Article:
An extremely valuable caregiving task adult children perform is to coordinate
and monitor services. This can include locating a nursing home and monitoring
its quality, procuring medical services, arranging public service assistance and
handling finances. The quality of these types of caregiver services rests on the
interest the caregivers have in their tasks. Family caregivers have an emotional
tie and filial duty to procure the best for their parents; a paid coordinator
may settle for adequate services, not the best.
IMPACTS ON CAREGIVING
People are living longer and in greater numbers. As the baby boom generation
becomes old, the number of elderly will rise dramatically. This has particular
impact on the baby boom generation in that they have fewer children who in turn
will be able to assist them in their old age. In a mobile society, adult
children are less likely to live in the same locality as their parents.
High divorce rates and women's participation in the work force have an impact
on caregiving today and will have an even greater impact in the future. Divorced
children tend to provide less assistance to their elderly parents than those
from intact marriages (Cicirelli, 1983). Traditionally, women as daughters or
daughters-in-law have provided the majority of family care (Horowitz, 1985). As
these women become more involved in their job responsibilities, they may have
less time and energy to devote to their elderly parents.
The tasks of caregiving can result in caregiver strain. Elderly parents may
become an emotional burden to their children. In the reversal of roles from
parent as caregiver to child as caregiver, misunderstanding and ill-will can
develop. Adult children may suffer multiple role strain as parents to their own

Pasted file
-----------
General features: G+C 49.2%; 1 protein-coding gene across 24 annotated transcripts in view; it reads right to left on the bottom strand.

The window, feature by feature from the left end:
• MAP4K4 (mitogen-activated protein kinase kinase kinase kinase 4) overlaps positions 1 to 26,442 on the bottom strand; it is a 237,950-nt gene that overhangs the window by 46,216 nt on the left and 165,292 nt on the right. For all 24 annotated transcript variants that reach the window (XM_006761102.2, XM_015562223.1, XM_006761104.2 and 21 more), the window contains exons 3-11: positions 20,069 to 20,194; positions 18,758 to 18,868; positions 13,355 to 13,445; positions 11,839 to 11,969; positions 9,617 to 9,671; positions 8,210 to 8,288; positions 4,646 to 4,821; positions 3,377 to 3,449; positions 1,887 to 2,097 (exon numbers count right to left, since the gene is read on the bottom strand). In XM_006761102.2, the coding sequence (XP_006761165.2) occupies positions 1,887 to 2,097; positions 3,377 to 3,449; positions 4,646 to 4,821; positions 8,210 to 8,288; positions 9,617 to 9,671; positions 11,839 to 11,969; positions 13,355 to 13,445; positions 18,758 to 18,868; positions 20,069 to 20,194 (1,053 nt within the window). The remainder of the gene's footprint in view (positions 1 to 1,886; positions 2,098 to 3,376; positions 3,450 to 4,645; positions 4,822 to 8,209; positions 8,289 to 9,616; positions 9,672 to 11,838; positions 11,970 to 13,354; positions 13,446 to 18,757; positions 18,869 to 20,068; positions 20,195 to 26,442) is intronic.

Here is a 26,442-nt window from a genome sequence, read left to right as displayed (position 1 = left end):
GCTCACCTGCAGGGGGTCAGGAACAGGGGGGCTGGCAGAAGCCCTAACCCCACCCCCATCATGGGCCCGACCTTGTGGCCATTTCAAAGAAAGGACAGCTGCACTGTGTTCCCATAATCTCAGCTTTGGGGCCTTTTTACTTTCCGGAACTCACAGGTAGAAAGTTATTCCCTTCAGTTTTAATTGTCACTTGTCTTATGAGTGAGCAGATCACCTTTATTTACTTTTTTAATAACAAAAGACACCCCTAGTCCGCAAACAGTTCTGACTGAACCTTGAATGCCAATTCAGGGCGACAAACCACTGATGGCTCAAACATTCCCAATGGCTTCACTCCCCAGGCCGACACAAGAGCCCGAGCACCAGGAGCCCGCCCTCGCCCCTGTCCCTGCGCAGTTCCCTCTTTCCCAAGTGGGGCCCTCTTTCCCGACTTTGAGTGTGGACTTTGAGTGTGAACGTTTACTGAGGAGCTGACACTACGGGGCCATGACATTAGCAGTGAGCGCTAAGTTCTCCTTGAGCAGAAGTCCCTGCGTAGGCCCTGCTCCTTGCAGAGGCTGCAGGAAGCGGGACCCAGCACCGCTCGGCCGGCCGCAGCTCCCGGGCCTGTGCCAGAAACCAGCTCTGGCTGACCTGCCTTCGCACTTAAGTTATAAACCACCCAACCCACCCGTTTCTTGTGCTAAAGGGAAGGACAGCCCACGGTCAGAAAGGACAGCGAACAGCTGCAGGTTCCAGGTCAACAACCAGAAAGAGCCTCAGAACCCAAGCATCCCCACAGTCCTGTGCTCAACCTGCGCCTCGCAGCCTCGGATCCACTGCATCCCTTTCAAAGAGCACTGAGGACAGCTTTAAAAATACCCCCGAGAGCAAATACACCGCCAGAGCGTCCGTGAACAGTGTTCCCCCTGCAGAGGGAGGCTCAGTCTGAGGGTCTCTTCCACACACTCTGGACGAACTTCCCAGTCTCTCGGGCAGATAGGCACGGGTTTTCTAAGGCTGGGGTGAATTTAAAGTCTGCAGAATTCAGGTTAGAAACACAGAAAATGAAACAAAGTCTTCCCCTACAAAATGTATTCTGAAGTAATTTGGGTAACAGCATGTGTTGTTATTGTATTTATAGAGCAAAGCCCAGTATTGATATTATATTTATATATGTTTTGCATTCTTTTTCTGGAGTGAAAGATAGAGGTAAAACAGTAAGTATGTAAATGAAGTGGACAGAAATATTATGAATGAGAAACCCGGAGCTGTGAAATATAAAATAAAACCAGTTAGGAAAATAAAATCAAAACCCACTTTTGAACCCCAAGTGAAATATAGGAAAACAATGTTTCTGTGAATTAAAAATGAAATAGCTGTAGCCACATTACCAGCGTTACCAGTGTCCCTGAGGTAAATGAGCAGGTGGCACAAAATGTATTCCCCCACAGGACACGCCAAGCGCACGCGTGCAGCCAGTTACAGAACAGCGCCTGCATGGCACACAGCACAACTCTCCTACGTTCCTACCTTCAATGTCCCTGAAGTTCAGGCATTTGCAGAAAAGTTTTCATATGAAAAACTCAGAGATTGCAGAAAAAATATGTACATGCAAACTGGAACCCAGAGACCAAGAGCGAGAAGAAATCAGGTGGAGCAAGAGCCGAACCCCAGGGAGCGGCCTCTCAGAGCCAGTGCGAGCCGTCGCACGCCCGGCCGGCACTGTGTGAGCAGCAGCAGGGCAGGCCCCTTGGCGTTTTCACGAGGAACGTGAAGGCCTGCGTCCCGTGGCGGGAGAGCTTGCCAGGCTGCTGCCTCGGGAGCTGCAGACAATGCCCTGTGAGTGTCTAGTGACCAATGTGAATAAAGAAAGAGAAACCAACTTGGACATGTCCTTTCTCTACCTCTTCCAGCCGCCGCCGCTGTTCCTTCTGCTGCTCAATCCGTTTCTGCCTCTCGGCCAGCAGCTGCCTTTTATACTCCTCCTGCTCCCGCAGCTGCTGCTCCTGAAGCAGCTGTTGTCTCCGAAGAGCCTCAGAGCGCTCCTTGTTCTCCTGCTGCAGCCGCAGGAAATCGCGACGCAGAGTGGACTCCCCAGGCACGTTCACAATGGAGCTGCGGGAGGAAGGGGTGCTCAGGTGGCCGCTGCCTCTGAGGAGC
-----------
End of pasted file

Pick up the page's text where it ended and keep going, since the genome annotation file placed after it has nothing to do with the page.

children, spouses, employees, and caregivers to elderly parents (Cantor, 1983).
Caregivers and care receivers may also suffer from a limited future outlook
(Rakowski and Clark, 1985), or caregivers may simply tire out from the added
duties at a time in their lives when they may have expected to be free from
responsibility, perhaps in their own retirement.
How can family caregiving be protected and strain reduced? Semi-independent
elderly parents can live in companion or congregate housing. Those with greater
impairment can utilize nursing homes. Adult children may find help in support
groups, including groups specifically for family members of Alzheimer's disease
victims (Schmidt and Keyes, 1985). For those children of parents who remain in
the home, outside service provision can be of assistance. Personal care
assistance, chore service, respite care, and day care can relieve the burden on
adult children. Caregivers may also need to use cognitive therapy to relabel
their help as resulting from filial duty, not affection (Jarrett, 1985).
The graying of America forces us to take a look at contemporary family
caregiving and to consider the future needs of American elderly. Family
caregiving has changed through the generations, but is and promises to continue
to be a most valued social resource.
FOR MORE INFORMATION
AGING AMERICANS: TRENDS AND PROJECTIONS (1985-86 ed.). Washington, DC: U.S.
Department of Health and Human Services, 1986. ED 275 928.
Cantor, M. Strain Among Caregivers: A Study of Experience in the United
States. THE GERONTOLOGIST, 23 (1983): 597-604.
Cicirelli, V.G. A Comparison of Helping Behavior to Elderly Parents of Adult
Children with Intact and Disrupted Marriages. THE GERONTOLOGIST, 23 (1983):
Clark, N.M., W. Rakowski. Family Caregivers of Older Adults: Improving
Helping Skills. THE GERONTOLOGIST, 23 (1983): 637-642.
Horowitz, A. Sons and Daughters As Caregivers to Older Parents: Differences
in Role Performance and Consequences. THE GERONTOLOGIST, 25 (1985): 612-617.
Jarrett, W.H. Caregiving Within Kinship Systems: Is Affection Really
Necessary? THE GERONTOLOGIST, 25 (1985): 5-10.
Rakowski, W., N.M. Clark. Future Outlook, Caregiving, and Care-receiving in
the Family Context. THE GERONTOLOGIST, 25 (1985): 618-623.
Schmidt, G.L., B. Keyes. Group Psychotherapy with Family Caregivers of
Demented Patients. THE GERONTOLOGIST, 25 (1985): 347-350.
Shanas, E. The Family As a Social Support System in Old Age. THE
GERONTOLOGIST, 19 (1979): 169-174.